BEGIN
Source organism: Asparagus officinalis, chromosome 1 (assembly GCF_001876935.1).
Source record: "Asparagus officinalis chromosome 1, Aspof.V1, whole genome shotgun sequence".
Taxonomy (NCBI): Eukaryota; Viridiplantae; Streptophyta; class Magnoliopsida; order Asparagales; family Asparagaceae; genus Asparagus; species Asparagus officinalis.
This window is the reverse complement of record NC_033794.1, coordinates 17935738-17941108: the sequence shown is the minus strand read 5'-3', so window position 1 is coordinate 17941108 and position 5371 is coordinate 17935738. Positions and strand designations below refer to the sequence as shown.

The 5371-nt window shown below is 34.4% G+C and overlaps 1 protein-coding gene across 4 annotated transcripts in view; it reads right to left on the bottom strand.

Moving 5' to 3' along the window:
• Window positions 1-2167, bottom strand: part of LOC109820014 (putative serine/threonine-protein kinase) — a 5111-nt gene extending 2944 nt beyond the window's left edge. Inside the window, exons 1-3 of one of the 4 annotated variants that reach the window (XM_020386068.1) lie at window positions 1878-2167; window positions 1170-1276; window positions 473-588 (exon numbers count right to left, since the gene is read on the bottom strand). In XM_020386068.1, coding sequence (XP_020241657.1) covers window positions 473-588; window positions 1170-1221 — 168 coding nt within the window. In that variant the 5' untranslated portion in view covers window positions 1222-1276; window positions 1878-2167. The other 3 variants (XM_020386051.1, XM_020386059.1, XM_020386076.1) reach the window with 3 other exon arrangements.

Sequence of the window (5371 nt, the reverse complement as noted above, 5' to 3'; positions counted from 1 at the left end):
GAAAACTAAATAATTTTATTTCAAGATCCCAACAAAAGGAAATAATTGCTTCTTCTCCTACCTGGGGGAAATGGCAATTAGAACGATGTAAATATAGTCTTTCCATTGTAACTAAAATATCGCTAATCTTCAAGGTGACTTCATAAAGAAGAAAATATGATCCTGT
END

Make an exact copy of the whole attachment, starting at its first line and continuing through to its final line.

Source organism: Asparagus officinalis, chromosome 1 (assembly GCF_001876935.1).
Source record: "Asparagus officinalis chromosome 1, Aspof.V1, whole genome shotgun sequence".
Taxonomy (NCBI): Eukaryota; Viridiplantae; Streptophyta; class Magnoliopsida; order Asparagales; family Asparagaceae; genus Asparagus; species Asparagus officinalis.
This window is the reverse complement of record NC_033794.1, coordinates 17935738-17941108: the sequence shown is the minus strand read 5'-3', so window position 1 is coordinate 17941108 and position 5371 is coordinate 17935738. Positions and strand designations below refer to the sequence as shown.

The 5371-nt window shown below is 34.4% G+C and overlaps 1 protein-coding gene across 4 annotated transcripts in view; it reads right to left on the bottom strand.

Moving 5' to 3' along the window:
• Window positions 1-2167, bottom strand: part of LOC109820014 (putative serine/threonine-protein kinase) — a 5111-nt gene extending 2944 nt beyond the window's left edge. Inside the window, exons 1-3 of one of the 4 annotated variants that reach the window (XM_020386068.1) lie at window positions 1878-2167; window positions 1170-1276; window positions 473-588 (exon numbers count right to left, since the gene is read on the bottom strand). In XM_020386068.1, coding sequence (XP_020241657.1) covers window positions 473-588; window positions 1170-1221 — 168 coding nt within the window. In that variant the 5' untranslated portion in view covers window positions 1222-1276; window positions 1878-2167. The other 3 variants (XM_020386051.1, XM_020386059.1, XM_020386076.1) reach the window with 3 other exon arrangements.

Sequence of the window (5371 nt, the reverse complement as noted above, 5' to 3'; positions counted from 1 at the left end):
GAAAACTAAATAATTTTATTTCAAGATCCCAACAAAAGGAAATAATTGCTTCTTCTCCTACCTGGGGGAAATGGCAATTAGAACGATGTAAATATAGTCTTTCCATTGTAACTAAAATATCGCTAATCTTCAAGGTGACTTCATAAAGAAGAAAATATGATCCTGT